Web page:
Winter can be a wonderful season for photography. The sun is low in the sky throughout the day, giving good light for landscape photography, and you can photograph the sunrise without having to get up too early! And sometimes you may have the bonus of a landscape sparkling with frost, or even covered in snow.
However, the downside of winter – needless to say – is that it’s cold. And the cold weather can bring with it a few problems, not just for you, but also for your camera gear.
The first step in preparation is to make sure you’re warmly dressed, with both fleece and waterproof layers if necessary. It’s difficult to be creative if you’re distracted by being freezing cold! Good boots with gripping soles will also be invaluable in icy conditions. Fingerless gloves will mean that you can operate the buttons on your camera while still keeping your hands reasonably warm.
One of the problems you may experience with your camera is that the battery life will be shorter than usual in very cold weather. So make sure that you have at least one spare battery with you. Keeping the spare battery in an inside pocket means that the warmth of your body will help the battery to keep its charge for longer.
Condensation can also be a problem in cold weather. This can occur in two ways. One is that if you breathe on your camera, the warmth of your breath meeting the cold camera will cause condensation – and you may find that you have misted up your viewfinder, or the LCD display, or your lens.
The other is that when the camera is taken from a cold environment into a warm one, condensation will occur. This can mean that your lens and viewfinder will mist up – but may also affect the insides of your lens and camera, which can take a long time to dry out.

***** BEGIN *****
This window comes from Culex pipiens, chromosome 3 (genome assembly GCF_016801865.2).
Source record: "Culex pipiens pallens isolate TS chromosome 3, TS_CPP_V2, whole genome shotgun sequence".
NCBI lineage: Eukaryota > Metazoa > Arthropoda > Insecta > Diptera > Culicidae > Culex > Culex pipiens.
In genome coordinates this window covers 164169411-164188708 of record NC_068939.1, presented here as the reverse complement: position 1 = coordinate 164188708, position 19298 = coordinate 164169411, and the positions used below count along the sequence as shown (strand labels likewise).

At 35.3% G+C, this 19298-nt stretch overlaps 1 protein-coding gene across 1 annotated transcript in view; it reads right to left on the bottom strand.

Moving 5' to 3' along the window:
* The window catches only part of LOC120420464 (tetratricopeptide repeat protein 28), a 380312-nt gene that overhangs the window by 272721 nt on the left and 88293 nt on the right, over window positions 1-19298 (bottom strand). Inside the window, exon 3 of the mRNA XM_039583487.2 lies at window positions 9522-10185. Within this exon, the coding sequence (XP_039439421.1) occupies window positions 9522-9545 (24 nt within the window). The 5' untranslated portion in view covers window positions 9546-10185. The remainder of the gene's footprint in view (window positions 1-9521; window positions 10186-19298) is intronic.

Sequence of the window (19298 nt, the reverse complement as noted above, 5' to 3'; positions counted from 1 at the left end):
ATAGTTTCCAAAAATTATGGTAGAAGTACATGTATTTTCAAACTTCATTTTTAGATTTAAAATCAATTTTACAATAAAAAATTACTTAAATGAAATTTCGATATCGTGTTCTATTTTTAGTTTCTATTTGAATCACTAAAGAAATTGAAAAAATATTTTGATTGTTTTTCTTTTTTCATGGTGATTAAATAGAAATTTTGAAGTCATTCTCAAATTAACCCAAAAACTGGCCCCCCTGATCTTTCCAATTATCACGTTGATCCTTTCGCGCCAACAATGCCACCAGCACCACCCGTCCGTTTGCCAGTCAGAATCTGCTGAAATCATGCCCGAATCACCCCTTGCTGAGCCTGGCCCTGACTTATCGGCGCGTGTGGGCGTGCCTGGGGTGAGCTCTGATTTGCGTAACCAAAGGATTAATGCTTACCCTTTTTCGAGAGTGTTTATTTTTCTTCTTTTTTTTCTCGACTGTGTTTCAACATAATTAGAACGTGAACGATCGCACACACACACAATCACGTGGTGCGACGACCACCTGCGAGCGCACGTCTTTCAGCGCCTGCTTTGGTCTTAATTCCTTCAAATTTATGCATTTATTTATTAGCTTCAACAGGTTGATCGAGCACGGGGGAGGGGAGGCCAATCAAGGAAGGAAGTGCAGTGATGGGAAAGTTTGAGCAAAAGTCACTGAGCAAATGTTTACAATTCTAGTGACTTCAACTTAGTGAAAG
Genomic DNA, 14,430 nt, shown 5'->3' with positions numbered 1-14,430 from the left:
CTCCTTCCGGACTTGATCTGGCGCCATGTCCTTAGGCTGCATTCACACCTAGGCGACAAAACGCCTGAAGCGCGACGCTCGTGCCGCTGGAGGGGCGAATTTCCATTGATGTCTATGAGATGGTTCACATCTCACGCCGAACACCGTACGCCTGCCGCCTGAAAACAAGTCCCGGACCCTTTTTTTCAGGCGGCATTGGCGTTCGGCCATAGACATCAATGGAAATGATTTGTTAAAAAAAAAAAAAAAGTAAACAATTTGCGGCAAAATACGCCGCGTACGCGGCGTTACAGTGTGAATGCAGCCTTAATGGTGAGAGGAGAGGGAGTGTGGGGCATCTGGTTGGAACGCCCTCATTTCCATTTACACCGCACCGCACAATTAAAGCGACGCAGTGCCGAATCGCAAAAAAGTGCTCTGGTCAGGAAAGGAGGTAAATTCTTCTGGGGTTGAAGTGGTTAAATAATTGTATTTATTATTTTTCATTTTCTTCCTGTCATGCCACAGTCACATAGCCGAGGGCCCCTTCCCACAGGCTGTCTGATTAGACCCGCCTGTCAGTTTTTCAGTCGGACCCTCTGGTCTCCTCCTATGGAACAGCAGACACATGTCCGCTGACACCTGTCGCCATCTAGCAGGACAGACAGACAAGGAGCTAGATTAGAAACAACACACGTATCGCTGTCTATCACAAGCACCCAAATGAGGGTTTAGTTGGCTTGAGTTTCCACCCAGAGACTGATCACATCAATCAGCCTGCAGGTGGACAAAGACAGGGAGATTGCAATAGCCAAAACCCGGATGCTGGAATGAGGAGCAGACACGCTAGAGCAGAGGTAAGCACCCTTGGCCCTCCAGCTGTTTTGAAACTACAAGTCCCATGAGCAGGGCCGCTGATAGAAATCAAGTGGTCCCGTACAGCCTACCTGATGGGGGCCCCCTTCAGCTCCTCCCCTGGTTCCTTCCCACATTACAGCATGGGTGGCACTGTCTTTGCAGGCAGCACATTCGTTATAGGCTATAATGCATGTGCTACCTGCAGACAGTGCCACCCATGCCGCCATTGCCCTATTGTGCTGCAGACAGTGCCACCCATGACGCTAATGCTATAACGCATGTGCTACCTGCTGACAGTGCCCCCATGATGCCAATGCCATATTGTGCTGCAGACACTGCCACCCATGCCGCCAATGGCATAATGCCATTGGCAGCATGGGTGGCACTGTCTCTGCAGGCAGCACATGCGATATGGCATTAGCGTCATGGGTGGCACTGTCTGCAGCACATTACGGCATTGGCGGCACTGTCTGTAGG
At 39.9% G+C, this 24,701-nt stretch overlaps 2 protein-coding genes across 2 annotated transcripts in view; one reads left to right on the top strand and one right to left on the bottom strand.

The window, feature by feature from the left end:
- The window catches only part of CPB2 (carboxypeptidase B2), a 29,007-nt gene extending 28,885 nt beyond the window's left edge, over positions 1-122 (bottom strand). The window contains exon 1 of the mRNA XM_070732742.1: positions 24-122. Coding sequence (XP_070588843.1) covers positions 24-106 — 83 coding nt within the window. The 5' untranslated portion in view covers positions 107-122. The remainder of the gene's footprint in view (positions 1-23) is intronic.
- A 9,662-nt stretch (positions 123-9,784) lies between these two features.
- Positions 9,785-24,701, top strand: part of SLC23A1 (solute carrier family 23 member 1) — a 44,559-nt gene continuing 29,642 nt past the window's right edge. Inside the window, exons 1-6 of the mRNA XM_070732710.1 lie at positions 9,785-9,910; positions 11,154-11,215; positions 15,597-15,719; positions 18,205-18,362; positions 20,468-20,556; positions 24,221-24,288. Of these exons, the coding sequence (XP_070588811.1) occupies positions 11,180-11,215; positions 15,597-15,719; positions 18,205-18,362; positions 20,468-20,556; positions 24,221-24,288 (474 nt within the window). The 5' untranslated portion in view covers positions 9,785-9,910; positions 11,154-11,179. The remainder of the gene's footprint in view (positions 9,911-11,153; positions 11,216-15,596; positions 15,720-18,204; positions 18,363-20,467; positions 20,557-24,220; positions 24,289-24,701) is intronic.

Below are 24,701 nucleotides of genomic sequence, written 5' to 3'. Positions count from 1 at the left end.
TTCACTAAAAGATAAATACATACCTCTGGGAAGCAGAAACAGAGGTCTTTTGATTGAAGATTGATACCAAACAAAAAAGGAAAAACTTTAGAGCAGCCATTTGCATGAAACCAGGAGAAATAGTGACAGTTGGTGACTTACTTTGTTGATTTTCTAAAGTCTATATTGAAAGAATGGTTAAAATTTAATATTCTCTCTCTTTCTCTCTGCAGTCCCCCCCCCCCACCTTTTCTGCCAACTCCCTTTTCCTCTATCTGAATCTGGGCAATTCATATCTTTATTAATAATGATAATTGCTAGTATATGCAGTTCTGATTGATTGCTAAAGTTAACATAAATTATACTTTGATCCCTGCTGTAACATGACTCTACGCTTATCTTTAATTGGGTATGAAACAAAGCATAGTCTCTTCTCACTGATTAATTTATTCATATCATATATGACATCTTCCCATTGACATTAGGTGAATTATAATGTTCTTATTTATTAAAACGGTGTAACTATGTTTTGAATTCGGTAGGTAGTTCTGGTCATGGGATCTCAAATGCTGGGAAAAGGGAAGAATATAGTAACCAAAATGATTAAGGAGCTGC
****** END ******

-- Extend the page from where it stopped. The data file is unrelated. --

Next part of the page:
So it’s best to try to avoid taking your camera repeatedly from a warm to cold environment and back again – for instance, in and out of your car at several different locations. Consider leaving the car heater off, or keeping the camera gear in the boot when you’re driving between locations.
And at the end of your day’s shooting, put the camera back in its bag before taking it indoors, and leave it inside the bag for an hour or so, so that it can reach the room temperature more slowly than it would if it was unprotected. Some people recommend putting equipment into a sealed plastic bag before bringing it inside, and then again allowing time for it to reach room temperature. Acclimatising slowly in this way will help to reduce any problems with condensation.
One other thing to consider when you’re photographing winter landscapes with frost or snow is exposure. The camera’s meter assumes that the overall tone of a scene is mid-grey, so if you have a landscape with a lot of snow in it, the meter will assume a mid-tone, and the result will be that your photograph will be underexposed, and the snow will appear grey. So as well as taking a photo at your camera’s suggested exposure, take two or three more at one half or one third stop intervals up to as much as 2 stops over, depending on the amount of the scene which is covered with snow. The easiest way to do this is to use the camera’s exposure compensation button, moving the dial towards the plus symbol.